Giving Up The Internet for Lent

After spending time discerning what would be best for me to give up this Lent, I and a few brothers here in Novitiate have decided to give up the Internet for Lent. Not just Facebook, or YouTube, or checking email...the entire internet!

So what would move perfectly normal guys to give up the internet?

First, we as Capuchins are called to live a "Joyful Simplicity." While much of the world is now on the internet, at work, play, or even prayer, our charism is to strive to live a simple life. Secondly we are striving for a greater reliance on God. While God won't answer some questions as simply (or biasly) as Wikipedia might, the goal is for an overall submission to the Will of God - a mindset not often praised in an individualistic and too often greedy culture.

But we as Capuchins are also called to be a Gospel Witness, an example of Christ through the life and Rule of St. Francis of Assisi. While our lives of vows are one witness, our poverty and desire to disengage from social norms and excessive goods is who we are. Even in our Constitutions:

The Church recognizes voluntary poverty, especially in religious, as a sign of the following of Christ and proposes Saint Francis as a prophetic image of evangelical poverty. 59:3

With these focal points for our Lenten fast, I and two other Novices (including Matthew Janeczko, author of the blog New Sandals) have decided to give up the internet completely. This is how it will work:

1. The task is to go without the internet until Easter. That means no emails, no chat, no research, no Hulu.

2. Recognizing that we as Capuchins are a Gospel Witness and that our call is not only to a life of Penance but a life of Spreading the Gospel, I will continue to write one blog a week to chronicle this time. Matt has agreed to write as well, however he wishes not to blog; out of courtesy I will include his blogs here along with mine.

3. The task isn't just to not use the internet, rather to find more prayerful ways of spending the time that might ordinarily be spent here. There are plenty of books I need to finish, a few prayers that I haven't finished, and a Chaplet that I'm continuing my work with.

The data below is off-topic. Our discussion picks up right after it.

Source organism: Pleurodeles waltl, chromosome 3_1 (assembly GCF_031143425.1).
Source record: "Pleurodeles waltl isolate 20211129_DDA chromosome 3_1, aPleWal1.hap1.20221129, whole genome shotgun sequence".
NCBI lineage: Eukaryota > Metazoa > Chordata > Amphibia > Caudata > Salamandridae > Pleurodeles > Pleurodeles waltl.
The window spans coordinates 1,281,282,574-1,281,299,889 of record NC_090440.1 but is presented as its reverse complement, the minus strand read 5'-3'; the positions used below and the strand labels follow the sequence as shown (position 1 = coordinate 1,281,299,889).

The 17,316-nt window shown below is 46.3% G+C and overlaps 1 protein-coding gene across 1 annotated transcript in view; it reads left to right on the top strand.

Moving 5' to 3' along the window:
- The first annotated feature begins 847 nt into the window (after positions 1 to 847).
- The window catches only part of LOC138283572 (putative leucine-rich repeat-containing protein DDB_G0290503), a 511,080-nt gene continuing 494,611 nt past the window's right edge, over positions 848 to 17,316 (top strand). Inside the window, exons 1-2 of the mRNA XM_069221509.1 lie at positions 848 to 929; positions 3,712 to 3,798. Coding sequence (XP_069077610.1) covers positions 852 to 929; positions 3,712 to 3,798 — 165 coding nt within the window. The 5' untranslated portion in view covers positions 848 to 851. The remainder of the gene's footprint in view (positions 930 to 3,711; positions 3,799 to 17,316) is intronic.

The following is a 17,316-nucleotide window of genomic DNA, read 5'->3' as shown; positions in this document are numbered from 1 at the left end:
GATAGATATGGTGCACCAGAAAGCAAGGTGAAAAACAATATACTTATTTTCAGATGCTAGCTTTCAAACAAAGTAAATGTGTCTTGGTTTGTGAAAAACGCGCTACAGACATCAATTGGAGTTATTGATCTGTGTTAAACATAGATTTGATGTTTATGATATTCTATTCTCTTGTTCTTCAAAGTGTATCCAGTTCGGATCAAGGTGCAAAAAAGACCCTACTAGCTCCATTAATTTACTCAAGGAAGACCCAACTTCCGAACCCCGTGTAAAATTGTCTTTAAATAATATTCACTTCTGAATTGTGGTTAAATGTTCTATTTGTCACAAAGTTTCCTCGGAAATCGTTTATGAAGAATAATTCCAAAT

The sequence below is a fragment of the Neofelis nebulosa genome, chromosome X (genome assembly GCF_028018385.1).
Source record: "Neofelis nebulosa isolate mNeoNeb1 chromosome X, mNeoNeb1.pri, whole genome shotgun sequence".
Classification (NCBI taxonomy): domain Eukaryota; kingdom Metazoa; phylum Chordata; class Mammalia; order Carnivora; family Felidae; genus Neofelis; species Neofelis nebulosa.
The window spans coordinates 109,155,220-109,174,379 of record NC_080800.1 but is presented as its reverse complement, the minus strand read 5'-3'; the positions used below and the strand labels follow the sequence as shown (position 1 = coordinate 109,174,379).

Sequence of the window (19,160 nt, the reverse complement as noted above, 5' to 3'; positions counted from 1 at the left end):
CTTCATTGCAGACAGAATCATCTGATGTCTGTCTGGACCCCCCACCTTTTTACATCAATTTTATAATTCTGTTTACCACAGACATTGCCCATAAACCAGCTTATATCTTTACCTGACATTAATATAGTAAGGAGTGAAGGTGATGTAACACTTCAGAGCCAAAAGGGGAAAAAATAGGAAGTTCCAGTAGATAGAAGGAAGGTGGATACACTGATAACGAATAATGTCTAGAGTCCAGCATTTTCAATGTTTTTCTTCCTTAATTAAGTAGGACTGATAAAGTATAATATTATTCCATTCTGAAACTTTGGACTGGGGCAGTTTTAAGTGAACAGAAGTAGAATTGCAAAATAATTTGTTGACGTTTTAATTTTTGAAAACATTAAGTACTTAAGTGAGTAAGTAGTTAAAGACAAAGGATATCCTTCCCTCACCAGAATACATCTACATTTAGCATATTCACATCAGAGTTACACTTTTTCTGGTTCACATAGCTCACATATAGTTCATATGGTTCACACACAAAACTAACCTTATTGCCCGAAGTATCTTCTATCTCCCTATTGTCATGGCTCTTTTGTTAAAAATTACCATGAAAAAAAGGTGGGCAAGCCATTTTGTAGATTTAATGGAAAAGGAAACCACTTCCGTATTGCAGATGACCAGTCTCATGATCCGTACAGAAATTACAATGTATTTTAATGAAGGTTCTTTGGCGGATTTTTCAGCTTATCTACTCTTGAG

Quitting the internet did require a little planning.

For the first time, I used the Auto-Response feature on my email to let people know I wouldn't be answering until after Easter, along with information on where to mail or call me. I will also have moderation on for my comments here. Without any oversight, I wouldn't want anything "unseemly" posted without my knowledge.

I also realized that the internet is something I do unconsciously. I walk past the breakfast nook, grab some cereal, and think: "I should check my email." The guys here know of my intention to stay away from the internet; the use of force has been authorized should I try to break the fast!

Obviously there are times when I may have to log in. I'm waiting for a response from two colleges that I've applied to for the Fall. There are notices from my Province that need to be filled out, and just recently, I got an email that I never thought I'd ever get a response to. So I realize it will be hard to give up the internet, even with everything that's going on right now.

But we can't do it without your help!

We need your prayers. Not just us, but there are plenty of people in this world who have internet-related addictions: whether they are related to gambling, video games, pornography, or shopping. Along with these people, there are those who are victims of sexual exploitation, as well as those for whom the internet is a boundary (as opposed to a bridge) to God. I will be keeping these people in prayer. I hope that this fast will raise awareness towards these concerns.

So keep an eye out on Sunday, and may your Lent be a time of clensing as well as spiritual growth.

Peace and all good,

Bro. Vito Martinez, OFM Cap.
Capuchin Franciscans of the St. Joseph Province

Listening to Daughters by John Mayer as I have an important email to write on Sunday. Stay tuned!

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